Reports by the U.S. Drug Enforcement Administration (DEA) and the Royal Canadian Mounted Police (RCMP) said Afghanistan's share of the U.S. heroin market doubled in the past five years. The RCMP report warned that the increase in Afghan heroin in Canada came despite nearly $60 million spent by the Canadian government to fund anti-drug efforts in that country, adding that about 60 percent of the heroin on Canadian streets comes from Afghanistan.
The report said the heroin was making its way to Canada through two main trafficking arteries: the border between Afghanistan and Pakistan, where it is routed to India and then Canada, and from Afghanistan to western Africa, where it is shipped to the United States and then Canada. About 92 percent of the world's heroin comes from opium poppies grown in Afghanistan, according to the 2007 World Drug Report — released in June by the United Nations' Office on Drugs and Crime. Opium cultivation accounts for nearly 60 percent of Afghanistan's gross national product.
Poppy production has expanded wildly since Hamid Karzai's government took control in 2002. Last year, Afghan farmers produced 6,100 metric tons of opium, while farmers throughout the rest of the world cumulatively harvested 510 metric tons. Ten years ago, Afghanistan produced 2,248 metric tons of poppies.
Diverting production of heroin to life-staining agricultural crops is the challenging mission taken upon by the World Bank. Challenging not only because a metric ton of heroin dwarfs the return for a metric ton of grain in cash but also because the rural valleys irrigation dams and canals are dysfunctional.
Called the Emergency Irrigation Rehabilitation Project, World Bank lending subsidiaries have loaned Afghanistan $65 million to rehabilitate the country's water projects. A progress report in July 2008 says:
Afghanistan’s harsh terrain and arid climate make it an unforgiving place for agriculture. Only 12 percent of the land is arable and 85 percent of that land requires irrigation. Adequate and reliable supply of irrigation is therefore essential for sustainable agricultural production, which is pivotal for overall economic growth and poverty reduction.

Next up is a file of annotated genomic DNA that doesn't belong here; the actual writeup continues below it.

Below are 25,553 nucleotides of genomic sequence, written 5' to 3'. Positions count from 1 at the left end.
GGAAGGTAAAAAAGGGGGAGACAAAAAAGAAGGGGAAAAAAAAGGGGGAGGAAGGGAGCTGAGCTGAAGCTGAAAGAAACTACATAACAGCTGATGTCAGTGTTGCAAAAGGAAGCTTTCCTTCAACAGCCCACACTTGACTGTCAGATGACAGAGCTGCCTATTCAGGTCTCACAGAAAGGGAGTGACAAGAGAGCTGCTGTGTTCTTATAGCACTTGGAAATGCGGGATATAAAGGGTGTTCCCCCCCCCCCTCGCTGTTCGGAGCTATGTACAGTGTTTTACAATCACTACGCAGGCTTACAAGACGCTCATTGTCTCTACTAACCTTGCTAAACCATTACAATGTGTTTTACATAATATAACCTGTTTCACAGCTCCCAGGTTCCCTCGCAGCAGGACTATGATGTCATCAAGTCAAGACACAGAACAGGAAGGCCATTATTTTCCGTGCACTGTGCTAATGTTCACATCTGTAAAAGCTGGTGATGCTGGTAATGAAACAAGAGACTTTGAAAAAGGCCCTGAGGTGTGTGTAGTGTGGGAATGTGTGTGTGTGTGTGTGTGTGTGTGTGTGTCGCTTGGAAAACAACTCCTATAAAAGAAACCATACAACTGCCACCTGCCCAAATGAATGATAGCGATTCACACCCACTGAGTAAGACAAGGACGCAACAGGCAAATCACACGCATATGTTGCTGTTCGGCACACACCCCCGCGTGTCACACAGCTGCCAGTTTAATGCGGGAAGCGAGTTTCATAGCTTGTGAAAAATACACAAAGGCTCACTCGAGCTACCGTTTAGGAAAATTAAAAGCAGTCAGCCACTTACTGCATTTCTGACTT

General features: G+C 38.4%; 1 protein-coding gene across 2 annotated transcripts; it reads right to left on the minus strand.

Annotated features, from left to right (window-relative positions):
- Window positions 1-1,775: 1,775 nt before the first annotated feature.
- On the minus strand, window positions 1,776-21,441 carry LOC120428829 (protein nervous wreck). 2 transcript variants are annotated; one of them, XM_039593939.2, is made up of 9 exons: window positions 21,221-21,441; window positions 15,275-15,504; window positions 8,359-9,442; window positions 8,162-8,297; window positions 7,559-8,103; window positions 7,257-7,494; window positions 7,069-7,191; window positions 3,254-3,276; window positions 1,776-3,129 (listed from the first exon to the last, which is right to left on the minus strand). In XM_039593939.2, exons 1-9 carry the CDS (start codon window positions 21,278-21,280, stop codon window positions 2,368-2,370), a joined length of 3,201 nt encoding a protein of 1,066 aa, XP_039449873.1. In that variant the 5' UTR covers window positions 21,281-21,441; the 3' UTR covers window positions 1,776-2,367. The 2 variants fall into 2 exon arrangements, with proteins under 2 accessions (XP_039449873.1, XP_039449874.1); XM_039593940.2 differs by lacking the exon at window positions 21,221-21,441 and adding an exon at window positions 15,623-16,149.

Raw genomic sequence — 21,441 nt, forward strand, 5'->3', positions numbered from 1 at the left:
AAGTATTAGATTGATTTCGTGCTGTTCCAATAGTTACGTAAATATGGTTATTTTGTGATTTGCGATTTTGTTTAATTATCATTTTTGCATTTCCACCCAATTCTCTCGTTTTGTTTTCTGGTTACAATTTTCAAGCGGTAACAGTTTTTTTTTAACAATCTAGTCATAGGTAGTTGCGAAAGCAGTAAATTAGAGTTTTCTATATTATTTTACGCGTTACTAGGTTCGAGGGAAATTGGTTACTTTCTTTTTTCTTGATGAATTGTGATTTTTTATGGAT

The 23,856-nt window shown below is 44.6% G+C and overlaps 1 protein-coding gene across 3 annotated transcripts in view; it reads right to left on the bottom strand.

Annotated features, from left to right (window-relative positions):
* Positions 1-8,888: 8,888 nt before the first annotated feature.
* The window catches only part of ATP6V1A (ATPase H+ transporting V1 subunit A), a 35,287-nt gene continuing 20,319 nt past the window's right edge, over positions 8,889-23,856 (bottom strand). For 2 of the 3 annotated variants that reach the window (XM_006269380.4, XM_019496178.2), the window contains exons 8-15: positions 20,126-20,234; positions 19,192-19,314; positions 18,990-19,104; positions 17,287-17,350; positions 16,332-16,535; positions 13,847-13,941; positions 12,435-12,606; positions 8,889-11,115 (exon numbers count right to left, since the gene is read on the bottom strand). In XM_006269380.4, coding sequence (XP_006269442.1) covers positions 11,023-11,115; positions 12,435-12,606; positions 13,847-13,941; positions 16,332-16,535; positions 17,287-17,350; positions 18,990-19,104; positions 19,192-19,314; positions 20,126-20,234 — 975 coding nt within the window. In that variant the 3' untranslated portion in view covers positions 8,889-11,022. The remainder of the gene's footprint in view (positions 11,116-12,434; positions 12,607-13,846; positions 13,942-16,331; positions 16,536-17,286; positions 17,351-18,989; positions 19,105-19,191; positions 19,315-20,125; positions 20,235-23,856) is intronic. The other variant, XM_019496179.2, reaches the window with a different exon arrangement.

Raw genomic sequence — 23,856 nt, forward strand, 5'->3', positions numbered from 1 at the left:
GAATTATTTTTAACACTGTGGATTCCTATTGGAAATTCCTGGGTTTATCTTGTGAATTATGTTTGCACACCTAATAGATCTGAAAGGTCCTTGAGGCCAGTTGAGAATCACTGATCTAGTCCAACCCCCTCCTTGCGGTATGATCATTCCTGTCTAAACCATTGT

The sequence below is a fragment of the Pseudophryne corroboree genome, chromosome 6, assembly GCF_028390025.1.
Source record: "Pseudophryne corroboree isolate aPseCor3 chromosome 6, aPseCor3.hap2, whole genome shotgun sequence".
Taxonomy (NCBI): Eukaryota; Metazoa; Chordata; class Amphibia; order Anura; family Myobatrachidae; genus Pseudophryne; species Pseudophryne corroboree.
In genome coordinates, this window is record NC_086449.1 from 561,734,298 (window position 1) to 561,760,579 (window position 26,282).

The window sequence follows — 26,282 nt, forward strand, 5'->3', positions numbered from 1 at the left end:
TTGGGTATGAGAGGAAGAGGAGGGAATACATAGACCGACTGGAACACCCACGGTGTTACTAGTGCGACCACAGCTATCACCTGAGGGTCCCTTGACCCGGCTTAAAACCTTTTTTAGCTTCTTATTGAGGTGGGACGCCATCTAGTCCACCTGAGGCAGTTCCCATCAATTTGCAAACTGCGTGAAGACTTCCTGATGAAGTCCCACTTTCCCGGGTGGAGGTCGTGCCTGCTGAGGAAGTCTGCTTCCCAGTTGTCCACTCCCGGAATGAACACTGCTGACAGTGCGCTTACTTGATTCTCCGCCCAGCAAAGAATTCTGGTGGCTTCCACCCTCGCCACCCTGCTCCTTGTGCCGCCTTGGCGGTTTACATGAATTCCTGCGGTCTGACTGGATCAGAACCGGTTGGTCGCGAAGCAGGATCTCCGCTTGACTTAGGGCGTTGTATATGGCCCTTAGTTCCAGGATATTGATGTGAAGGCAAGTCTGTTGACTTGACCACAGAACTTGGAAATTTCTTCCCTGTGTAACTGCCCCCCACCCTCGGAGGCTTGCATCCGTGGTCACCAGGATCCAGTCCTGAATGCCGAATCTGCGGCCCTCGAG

Nearly 80 percent of the population lives in rural areas and depends on agriculture. There is high incidence of poverty. Improved agricultural performance offers significant prospects for raising farmer incomes, contributing to food security, providing rural employment, and reducing vulnerability.
Afghanistan’s agriculture sector has suffered from nearly a quarter century of prolonged war, political upheavals, damaging floods and drought, and neglected maintenance of the irrigation infrastructure. The main drivers of agricultural growth and rural poverty reduction – roads, irrigation, information and technology, education, and markets – had all deteriorated due to social conflict, lack of maintenance for infrastructure and collapse of technical information and market systems.
This situation has been exacerbated by frequent droughts. To enable faster overall economic growth and significantly reduce rural poverty, agriculture needs to grow at a minimum rate of 5% per annum over the next decade.
At present, the irrigation infrastructure is in a serious state of disrepair. The traditional community based organizations (mirab systems) and government institutions supporting the O&M of irrigation schemes have seriously deteriorated. About 60 to 70 percent of the underground small canals (Karezes) are not in use; most of the river diversion structures feeding the irrigation canals are dysfunctional or of temporary nature; traditional and large canal networks are damaged and partly or wholly dysfunctional.
Consequently, irrigation schemes now operate at about 25 percent efficiency, compared to the norm of 40 to 60 percent, and are feeding only about a third of the pre-war irrigated farm areas with low reliability of supplies.
The World Bank reports some success in several of the agricultural zones. However, the overall program administered by the government's interior ministry is plagued by incompetence and resistance from rural farmers. The report did not blame the lack of progress on corruption, but rather:
Capacity and skills set of project staff is weak and efforts need to be targeted to those staff who are involved in project implementation (through on-the-job and hands-on training) rather than on general capacity building efforts for the ministries.
What this means to me is that Obama's best hope is more of a prayer: Get the Afghans to provide their own security and get the hell out of the country ASAP.